Jane’s Addiction paved the way for alt-rock. Twenty-six years ago, Perry Farrell first sang of his desire to be as big and immovable as an ocean. He did so on Jane’s Addiction’s Nothing’s Shocking, an album that possessed the magnitude of that of which he spoke. Released in 1988, the band’s major-label debut is an alt-rock classic, one of the most distinct records of its day, singular in sound and vision, right down to its totemic album cover, a sculpture of naked conjoined twins with heads ablaze. Let’s count the ways Nothing’s Shocking affected the modern rock landscape: 1. It gave art rock some muscle. There was a time when art rock was synonymous with elevating brains over brawn, as if rocking the eff out was the sole province of dudes who took shop class in place of Calculus II. But whoever said that you had to choose between the two? Jane’s Addiction called nonsense on this false dichotomy on Nothing’s Shocking, an album that was plenty adventurous and yet... ...

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Chamber ensemble yMusic performs at Mondavi Center

The sextet chamber ensemble, yMusic, performed at The Mondavi Center’s Jackson Hall on May 17 at 8 p.m. The contemporary group melds classical training with compositions from some of the biggest names in popular music. Some of their more notable collaborators include indie giants Sufjan Stevens, St. Vincent and Dirty Projectors. MUSE had a chance to speak with trumpet player and co-founder of yMusic, C.J. Camerieri, about the group. Tell us a little bit about how yMusic started. Well, five or six of us were students at Juilliard together getting classical degrees. Rob, the non-Juilliard member, and I were playing with a lot of bands. So we graduated school and sort of lost track with each other. At a certain point — about four years after we had graduated — we all started running into each other at the indie rock gigs and it was a cool moment of reconnection through this alternative music (which was not a part of our schooling). It was kind of a surprising development; we... ...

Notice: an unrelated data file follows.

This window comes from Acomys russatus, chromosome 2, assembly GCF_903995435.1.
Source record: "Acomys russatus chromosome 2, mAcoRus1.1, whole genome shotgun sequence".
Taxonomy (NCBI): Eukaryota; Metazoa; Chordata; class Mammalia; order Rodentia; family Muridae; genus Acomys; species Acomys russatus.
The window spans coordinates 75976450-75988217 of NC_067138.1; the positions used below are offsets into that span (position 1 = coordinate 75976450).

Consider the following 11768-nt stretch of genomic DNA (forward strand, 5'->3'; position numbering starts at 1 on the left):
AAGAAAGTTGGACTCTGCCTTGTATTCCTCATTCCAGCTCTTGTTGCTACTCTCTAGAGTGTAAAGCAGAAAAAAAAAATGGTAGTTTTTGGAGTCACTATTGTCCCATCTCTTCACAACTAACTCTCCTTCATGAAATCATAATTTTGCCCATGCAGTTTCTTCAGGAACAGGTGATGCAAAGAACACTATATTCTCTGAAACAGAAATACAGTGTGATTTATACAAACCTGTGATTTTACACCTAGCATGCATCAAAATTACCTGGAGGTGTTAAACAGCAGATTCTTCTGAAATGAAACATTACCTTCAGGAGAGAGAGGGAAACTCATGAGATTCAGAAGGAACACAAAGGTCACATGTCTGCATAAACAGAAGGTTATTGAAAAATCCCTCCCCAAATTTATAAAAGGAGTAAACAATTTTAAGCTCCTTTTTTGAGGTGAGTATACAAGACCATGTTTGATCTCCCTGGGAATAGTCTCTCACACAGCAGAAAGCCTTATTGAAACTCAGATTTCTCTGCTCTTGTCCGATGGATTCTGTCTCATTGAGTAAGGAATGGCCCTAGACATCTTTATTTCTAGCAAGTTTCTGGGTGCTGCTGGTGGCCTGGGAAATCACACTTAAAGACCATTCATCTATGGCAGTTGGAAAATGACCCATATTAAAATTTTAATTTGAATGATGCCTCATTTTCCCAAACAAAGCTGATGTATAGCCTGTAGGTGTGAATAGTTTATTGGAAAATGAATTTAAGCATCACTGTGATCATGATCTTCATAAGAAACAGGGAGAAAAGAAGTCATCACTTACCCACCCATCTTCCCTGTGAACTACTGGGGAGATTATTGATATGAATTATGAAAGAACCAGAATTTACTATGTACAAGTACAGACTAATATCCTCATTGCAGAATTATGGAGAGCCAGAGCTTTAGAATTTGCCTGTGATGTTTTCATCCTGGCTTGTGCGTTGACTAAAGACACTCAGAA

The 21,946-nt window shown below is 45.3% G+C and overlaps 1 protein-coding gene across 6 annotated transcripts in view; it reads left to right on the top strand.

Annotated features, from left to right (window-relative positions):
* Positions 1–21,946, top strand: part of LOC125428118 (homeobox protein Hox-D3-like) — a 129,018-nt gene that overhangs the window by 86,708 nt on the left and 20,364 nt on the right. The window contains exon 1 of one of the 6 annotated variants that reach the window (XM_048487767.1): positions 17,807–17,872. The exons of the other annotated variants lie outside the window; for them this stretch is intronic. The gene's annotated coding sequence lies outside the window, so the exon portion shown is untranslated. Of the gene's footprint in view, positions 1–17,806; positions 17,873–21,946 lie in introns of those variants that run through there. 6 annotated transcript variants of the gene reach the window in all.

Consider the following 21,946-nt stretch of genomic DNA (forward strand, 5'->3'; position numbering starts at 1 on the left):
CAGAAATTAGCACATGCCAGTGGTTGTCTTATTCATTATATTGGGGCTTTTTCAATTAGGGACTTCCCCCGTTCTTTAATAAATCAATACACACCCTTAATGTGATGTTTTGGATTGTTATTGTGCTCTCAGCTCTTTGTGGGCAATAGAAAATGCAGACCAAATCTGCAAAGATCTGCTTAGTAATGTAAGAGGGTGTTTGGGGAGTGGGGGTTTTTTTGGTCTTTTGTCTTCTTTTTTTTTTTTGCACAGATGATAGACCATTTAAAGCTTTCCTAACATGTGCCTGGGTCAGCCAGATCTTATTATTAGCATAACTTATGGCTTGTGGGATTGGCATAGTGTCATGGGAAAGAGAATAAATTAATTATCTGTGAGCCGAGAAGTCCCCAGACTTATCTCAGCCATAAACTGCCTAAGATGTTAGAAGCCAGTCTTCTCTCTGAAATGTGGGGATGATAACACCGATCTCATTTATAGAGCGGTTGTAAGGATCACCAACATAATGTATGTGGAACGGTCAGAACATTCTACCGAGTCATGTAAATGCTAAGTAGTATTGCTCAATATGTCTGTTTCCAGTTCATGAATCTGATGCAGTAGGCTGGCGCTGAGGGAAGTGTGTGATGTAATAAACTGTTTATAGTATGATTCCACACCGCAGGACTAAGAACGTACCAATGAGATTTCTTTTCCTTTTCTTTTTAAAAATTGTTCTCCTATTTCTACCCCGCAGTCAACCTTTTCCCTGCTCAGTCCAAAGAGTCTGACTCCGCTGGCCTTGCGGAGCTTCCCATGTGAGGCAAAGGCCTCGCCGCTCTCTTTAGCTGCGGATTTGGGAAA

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Aggie Arcade

Local Multi-player Renaissance Growing up with video games was not a solo affair for me. My brother and I constantly played multi-player games with each other and forged a competitive rivalry. Friends came over to experience the two-controller mayhem. Those were good times. Along the way video games lost the joy of two or more players in a single room trading laughs and/or insults. Now the industry continues to push online multi-player and it’s an understandable shift. Not everyone has the time to get together in the same room to play games and some people just don’t have enough video game-loving friends in the same area code. But online multi-player doesn’t replicate the feeling of local multi-player. The distance between players creates a divide that limits the maximum potential for fun. Sure, I’ve had great times playing online with friends — Borderlands and Mass Effect 3 in particular stand out as recent examples. But nothing matches my enthusiasm for a memorable local multi-player session. Luckily, independent game developers have the... ...

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Fifth annual Nigerian Cultural Show promises fun, free evening

On May 16, the UC Davis Nigerian Student Association (NSA) will host their fifth annual Nigerian Cultural Show. The free event will include dance, theater, food and music with the aim of teaching people about Nigerian culture. Doors open at 6:30 p.m. at Giedt Hall 1001. The Nigerian Cultural Show is the main event in the NSA calendar. Nnedy Obiwuru, a third-year international relations and Spanish student, is currently vice president of the NSA. “Our sole purpose is to entertain and inform people of our culture,” Obiwuru said. Every year the show includes a play which is based around the experiences of young Nigerians living in America. “This year the theme of the play is a wedding,” said Tinola Adeeyo, a third-year managerial economics major who has been involved in the show for the last three years and is current president of the NSA. “It’s the wedding of a Nigerian to an American and how he has to deal with the dynamics of that; his parents aren’t necessarily ready to... ...

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Operation: Restore Maximum Freedom to offer live music, art, vendors

On May 17, KDVS will be holding the 14th semi bi-annual Operation: Restore Maximum Freedom Music and Art Festival (O:RMF) in collaboration with Sudwerk’s Brewery and Third Space Art Collective. From 12 to 10 p.m., a flurry of musical talents from the Sacramento Valley and beyond will be performing, along with activities and features that are being added to the festival, including craft and food vendors. Fourth-year Spanish and English double major Estefania Alvarez, events director at KDVS, explained that Sudwerk’s Brewery will feature two music stages, while Third Space will be showcasing art. According to Alvarez, the involvement of both has allowed her more freedom in her vision for this year’s festival. “[O:RMF] used to be both in the fall and spring, but now we’ve moved toward an annual festival in the spring,” Alvarez said in an email. “The festival is completely different this year. It’s no longer at Plainfield Station or one stage, but at Sudwerk’s Brewery with two stages (one under the overpass and another inside the... ...

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The Art Theatre of Davis presents Hedda Gabler